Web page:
What Makes a High-Quality SVG

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A little backstory. I am throwing my daughter an Encanto-themed party for her second birthday. I was looking for some fun decor and already started to design the cake topper and a cute shirt design. Then I stumbled upon someone who had made the candle from the movie. I wanted one. I thought to save time let’s see if someone made one I liked instead of designing my own. The craft blog I found the idea on actually offered a free file! Sweet! So I handed over my email address and got the file. I was less than thrilled with the file upon opening it. So ultimately I designed my own high-quality SVG anyway. (Which will be in the shop soon)

Not all SVGs are created equally. There are a few ways to make an SVG, and not all of them produce good results. Many creators use shortcuts to make these files, which leads to an imperfect SVG with many jagged lines and unclean edges. In this blog post, we’ll take a look at the different ways to create SVGs and discuss the pros and cons of each method.

What Is An SVG?

If you are in the world of cutting and engraving with machines such as Cricut, silhouette, or lasers then you have heard the term “SVG”. What is an SVG? It is a Scalable Vector Graphic that can be used on the web and in print. The difference between an SVG and a photo like PNG and JPG is that an SVG is not made with pixels, to keep it simple is made with math. SVG files are great because they can be resized infinitely without losing quality. This is great for cutting and engraving.

How an SVG is created

There are a few ways to make an SVG file. I use Illustrator myself but you can use any vector software like Inkscape. In these programs, you will use the tools to design your SVG with fonts, shapes, and lines. This method gives you high-quality SVGs and is the best method to use when designing SVGs.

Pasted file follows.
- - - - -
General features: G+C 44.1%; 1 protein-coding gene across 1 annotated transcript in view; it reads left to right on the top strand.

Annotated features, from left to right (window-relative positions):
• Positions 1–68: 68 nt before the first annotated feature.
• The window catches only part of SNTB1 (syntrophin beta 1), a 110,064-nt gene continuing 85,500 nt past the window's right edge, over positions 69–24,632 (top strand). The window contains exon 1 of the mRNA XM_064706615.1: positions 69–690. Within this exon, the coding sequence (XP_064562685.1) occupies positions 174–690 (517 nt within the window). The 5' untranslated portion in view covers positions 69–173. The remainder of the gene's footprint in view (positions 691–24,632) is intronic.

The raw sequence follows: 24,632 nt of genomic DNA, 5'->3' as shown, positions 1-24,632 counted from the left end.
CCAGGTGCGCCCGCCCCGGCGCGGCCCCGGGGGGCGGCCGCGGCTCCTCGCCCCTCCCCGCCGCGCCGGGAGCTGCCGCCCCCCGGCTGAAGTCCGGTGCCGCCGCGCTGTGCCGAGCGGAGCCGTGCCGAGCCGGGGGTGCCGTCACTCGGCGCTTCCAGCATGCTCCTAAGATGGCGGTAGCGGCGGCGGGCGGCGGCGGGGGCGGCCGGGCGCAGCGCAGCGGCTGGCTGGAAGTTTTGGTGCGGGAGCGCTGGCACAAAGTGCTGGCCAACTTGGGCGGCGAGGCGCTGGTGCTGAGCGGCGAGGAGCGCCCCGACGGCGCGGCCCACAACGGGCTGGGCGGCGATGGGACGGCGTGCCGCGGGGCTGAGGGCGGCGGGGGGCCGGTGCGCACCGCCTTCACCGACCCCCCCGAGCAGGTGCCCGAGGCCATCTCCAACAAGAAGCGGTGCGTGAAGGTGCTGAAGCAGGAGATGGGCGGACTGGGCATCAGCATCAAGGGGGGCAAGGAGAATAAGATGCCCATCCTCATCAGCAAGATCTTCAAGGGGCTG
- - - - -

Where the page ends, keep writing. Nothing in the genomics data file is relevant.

Another cool feature about these programs is they often have the option to trace existing art. This is great if you are an artist and want to take your work from the page to the screen, but this tool also becomes a shortcut for some people to “vectorize” art that isn’t theirs. AKA stealing.

The Issue With “Vectorizing”

Many creators use this method as a shortcut to make these files but often leads to an imperfect SVG with many jagged lines and unclean edges. Aside from the fact that if it isn’t your art it is stealing.

When you “vectorize” art it isn’t a perfect science. Computers are intelligent but they are not artists which brings us to the important point of this post. Not all SVGs are created equally.

When you make an SVG with these tracing methods there are a few things that will make it less than perfect.

The quality of the image. This tracing tool was designed for artists and works best with line art. dark lines on white paper but it isn’t a one-click solution and requires some tweaking to get a good result. When this tool is used on graphic images it does its best to outline what it sees and does an ok job but the more detail the harder it is to get it right. A low-quality image will also make it much harder for the program to find the edges.